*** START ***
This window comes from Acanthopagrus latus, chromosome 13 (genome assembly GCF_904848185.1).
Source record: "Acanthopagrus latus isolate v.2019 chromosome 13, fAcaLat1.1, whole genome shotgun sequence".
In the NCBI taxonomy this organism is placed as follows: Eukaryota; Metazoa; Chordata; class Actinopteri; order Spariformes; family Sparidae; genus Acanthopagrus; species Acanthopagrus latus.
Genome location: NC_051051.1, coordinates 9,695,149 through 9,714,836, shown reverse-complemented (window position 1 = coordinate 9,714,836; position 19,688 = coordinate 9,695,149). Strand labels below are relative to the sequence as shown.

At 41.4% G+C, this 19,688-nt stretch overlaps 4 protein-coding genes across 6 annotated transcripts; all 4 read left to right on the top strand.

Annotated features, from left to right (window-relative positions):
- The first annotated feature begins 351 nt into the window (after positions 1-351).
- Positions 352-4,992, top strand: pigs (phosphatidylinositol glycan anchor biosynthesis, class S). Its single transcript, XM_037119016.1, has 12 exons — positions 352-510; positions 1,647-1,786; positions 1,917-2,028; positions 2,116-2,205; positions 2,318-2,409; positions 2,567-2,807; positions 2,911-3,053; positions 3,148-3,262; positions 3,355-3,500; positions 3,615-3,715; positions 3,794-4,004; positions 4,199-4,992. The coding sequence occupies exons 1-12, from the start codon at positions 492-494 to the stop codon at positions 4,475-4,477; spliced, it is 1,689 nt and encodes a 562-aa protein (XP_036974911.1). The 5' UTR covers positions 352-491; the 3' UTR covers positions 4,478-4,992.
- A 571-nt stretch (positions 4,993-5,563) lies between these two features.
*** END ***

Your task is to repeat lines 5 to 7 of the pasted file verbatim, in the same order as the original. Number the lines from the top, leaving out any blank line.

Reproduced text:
At 41.4% G+C, this 19,688-nt stretch overlaps 4 protein-coding genes across 6 annotated transcripts; all 4 read left to right on the top strand.

Annotated features, from left to right (window-relative positions):
- The first annotated feature begins 351 nt into the window (after positions 1-351).